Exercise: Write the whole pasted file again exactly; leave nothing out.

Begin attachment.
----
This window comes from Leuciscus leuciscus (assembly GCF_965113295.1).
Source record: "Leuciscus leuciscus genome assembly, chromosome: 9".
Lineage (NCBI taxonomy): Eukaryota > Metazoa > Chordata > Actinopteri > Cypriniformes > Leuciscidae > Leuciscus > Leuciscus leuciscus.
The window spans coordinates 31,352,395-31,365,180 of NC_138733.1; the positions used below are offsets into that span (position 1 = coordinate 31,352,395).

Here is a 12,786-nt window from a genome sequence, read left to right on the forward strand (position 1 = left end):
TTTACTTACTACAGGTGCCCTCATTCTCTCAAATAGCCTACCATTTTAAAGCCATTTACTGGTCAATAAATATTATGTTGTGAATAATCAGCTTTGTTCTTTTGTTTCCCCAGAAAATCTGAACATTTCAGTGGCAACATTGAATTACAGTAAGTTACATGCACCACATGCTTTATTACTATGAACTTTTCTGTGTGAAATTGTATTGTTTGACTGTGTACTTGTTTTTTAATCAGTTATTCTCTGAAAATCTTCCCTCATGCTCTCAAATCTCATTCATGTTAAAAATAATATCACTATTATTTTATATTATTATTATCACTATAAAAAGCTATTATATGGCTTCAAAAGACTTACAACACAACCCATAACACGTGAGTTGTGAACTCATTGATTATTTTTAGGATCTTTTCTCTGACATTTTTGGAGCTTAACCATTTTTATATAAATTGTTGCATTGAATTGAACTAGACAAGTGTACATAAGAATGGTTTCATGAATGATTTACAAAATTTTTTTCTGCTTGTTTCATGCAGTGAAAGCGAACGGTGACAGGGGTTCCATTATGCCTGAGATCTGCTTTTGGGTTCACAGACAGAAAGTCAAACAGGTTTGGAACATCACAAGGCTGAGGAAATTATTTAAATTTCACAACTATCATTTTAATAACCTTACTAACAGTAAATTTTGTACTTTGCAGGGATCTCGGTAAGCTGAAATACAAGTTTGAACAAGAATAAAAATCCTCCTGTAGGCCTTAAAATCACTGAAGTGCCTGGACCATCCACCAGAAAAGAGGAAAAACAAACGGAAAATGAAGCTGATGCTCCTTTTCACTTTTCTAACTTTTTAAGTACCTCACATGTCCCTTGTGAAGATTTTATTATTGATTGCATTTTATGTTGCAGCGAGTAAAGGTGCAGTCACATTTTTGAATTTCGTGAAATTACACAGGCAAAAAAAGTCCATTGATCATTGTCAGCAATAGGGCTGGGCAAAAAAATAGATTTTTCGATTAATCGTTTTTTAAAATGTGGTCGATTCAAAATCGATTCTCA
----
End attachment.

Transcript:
This window comes from Leuciscus leuciscus (assembly GCF_965113295.1).
Source record: "Leuciscus leuciscus genome assembly, chromosome: 9".
Lineage (NCBI taxonomy): Eukaryota > Metazoa > Chordata > Actinopteri > Cypriniformes > Leuciscidae > Leuciscus > Leuciscus leuciscus.
The window spans coordinates 31,352,395-31,365,180 of NC_138733.1; the positions used below are offsets into that span (position 1 = coordinate 31,352,395).

Here is a 12,786-nt window from a genome sequence, read left to right on the forward strand (position 1 = left end):
TTTACTTACTACAGGTGCCCTCATTCTCTCAAATAGCCTACCATTTTAAAGCCATTTACTGGTCAATAAATATTATGTTGTGAATAATCAGCTTTGTTCTTTTGTTTCCCCAGAAAATCTGAACATTTCAGTGGCAACATTGAATTACAGTAAGTTACATGCACCACATGCTTTATTACTATGAACTTTTCTGTGTGAAATTGTATTGTTTGACTGTGTACTTGTTTTTTAATCAGTTATTCTCTGAAAATCTTCCCTCATGCTCTCAAATCTCATTCATGTTAAAAATAATATCACTATTATTTTATATTATTATTATCACTATAAAAAGCTATTATATGGCTTCAAAAGACTTACAACACAACCCATAACACGTGAGTTGTGAACTCATTGATTATTTTTAGGATCTTTTCTCTGACATTTTTGGAGCTTAACCATTTTTATATAAATTGTTGCATTGAATTGAACTAGACAAGTGTACATAAGAATGGTTTCATGAATGATTTACAAAATTTTTTTCTGCTTGTTTCATGCAGTGAAAGCGAACGGTGACAGGGGTTCCATTATGCCTGAGATCTGCTTTTGGGTTCACAGACAGAAAGTCAAACAGGTTTGGAACATCACAAGGCTGAGGAAATTATTTAAATTTCACAACTATCATTTTAATAACCTTACTAACAGTAAATTTTGTACTTTGCAGGGATCTCGGTAAGCTGAAATACAAGTTTGAACAAGAATAAAAATCCTCCTGTAGGCCTTAAAATCACTGAAGTGCCTGGACCATCCACCAGAAAAGAGGAAAAACAAACGGAAAATGAAGCTGATGCTCCTTTTCACTTTTCTAACTTTTTAAGTACCTCACATGTCCCTTGTGAAGATTTTATTATTGATTGCATTTTATGTTGCAGCGAGTAAAGGTGCAGTCACATTTTTGAATTTCGTGAAATTACACAGGCAAAAAAAGTCCATTGATCATTGTCAGCAATAGGGCTGGGCAAAAAAATAGATTTTTCGATTAATCGTTTTTTAAAATGTGGTCGATTCAAAATCGATTCTCA